Kenya: Rise of online electoral campaign platforms make it hard for govt' to control misinformation & hate speech
"Rise of online campaign platforms tests Kenya’s anti-hate watchdogs"
... Former ICT permanent secretary Bitange Ndemo attributes the growing popularity of the online space as an election campaign platform in Kenya partly to the safe route it affords politicians and political parties to sidestep the electoral commission’s rules. In addition to setting the date when campaigns officially kick off and the duration for candidates to canvass for votes, the IEBC requires them to stop 48 hours to voting. “Online platforms do not quite have the restrictions of the IEBC on the campaign period. Even on voting day, a candidate can still mobilise support or reach out to voters with campaign messages on social media platforms,” said Mr Ndemo. “The Internet also allows for manipulation of messages. Someone’s speech on video, for example, can easily be flipped and used against him or her.”
Hate speech and incitement on vernacular radio was partly blamed for fuelling the post-election violence of 2007 and 2008, which pushed the country close to the brink of a civil war. A broadcaster on one of the radio stations was among the six people initially charged with crimes against humanity at the International Criminal Court. As part of the effort to avoid a recurrence of massive ethnic-related violence, the National Cohesion and Integration Commission (NCIC) was set up 2008 to police hate and promote healing while anti-hate speech laws have been tightened. The NCIC gets busier during electioneering periods when it deploys its staff to different parts of the country to record and study speeches at campaign rallies, and monitor the media for hate speech.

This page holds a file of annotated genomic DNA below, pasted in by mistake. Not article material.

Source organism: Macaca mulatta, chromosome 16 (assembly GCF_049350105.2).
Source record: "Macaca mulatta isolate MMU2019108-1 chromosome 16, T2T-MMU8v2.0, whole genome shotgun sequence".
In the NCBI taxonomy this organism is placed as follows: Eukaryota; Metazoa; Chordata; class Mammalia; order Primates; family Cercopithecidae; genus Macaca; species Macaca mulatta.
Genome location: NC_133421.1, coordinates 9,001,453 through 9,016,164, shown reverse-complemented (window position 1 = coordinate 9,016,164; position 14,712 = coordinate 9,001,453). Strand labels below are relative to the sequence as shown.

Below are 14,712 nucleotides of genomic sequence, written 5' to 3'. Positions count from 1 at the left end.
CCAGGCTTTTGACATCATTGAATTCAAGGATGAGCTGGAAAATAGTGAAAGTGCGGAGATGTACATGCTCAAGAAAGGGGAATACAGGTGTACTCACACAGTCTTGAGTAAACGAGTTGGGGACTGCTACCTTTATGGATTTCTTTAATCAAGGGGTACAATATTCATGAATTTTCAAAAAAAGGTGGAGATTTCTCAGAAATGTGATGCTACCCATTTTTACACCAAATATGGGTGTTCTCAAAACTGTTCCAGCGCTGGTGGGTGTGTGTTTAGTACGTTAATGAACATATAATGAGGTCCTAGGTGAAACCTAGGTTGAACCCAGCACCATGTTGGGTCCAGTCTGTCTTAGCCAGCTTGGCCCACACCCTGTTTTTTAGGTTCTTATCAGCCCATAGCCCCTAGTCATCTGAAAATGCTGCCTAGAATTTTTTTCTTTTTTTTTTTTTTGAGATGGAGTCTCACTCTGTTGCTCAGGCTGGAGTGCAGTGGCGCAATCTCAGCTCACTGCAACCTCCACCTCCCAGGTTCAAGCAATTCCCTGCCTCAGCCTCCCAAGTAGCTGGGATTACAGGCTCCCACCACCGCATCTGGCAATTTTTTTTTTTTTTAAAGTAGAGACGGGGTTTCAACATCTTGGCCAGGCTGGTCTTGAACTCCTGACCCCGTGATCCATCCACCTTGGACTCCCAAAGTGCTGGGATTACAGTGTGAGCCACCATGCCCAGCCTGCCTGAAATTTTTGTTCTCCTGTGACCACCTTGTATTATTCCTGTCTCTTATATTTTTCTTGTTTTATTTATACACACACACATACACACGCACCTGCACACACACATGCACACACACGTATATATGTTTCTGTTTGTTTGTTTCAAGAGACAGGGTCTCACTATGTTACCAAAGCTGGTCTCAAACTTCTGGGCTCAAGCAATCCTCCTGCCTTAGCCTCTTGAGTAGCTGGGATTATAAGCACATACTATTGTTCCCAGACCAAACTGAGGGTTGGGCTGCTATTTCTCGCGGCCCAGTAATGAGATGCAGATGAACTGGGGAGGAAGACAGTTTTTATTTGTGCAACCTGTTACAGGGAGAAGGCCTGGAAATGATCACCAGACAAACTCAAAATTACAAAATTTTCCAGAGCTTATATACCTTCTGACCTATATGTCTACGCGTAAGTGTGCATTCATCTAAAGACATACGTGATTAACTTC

But the rise of the online space as a political campaign platform presents the commission and other government agencies with even more challenges due to the difficulty in policing the fast-changing virtual jungle and their own capacity limitations. “We are in for a very difficult future. Remember that in 2007 we didn’t even have WhatsApp to deal with,” says Prof Ndemo.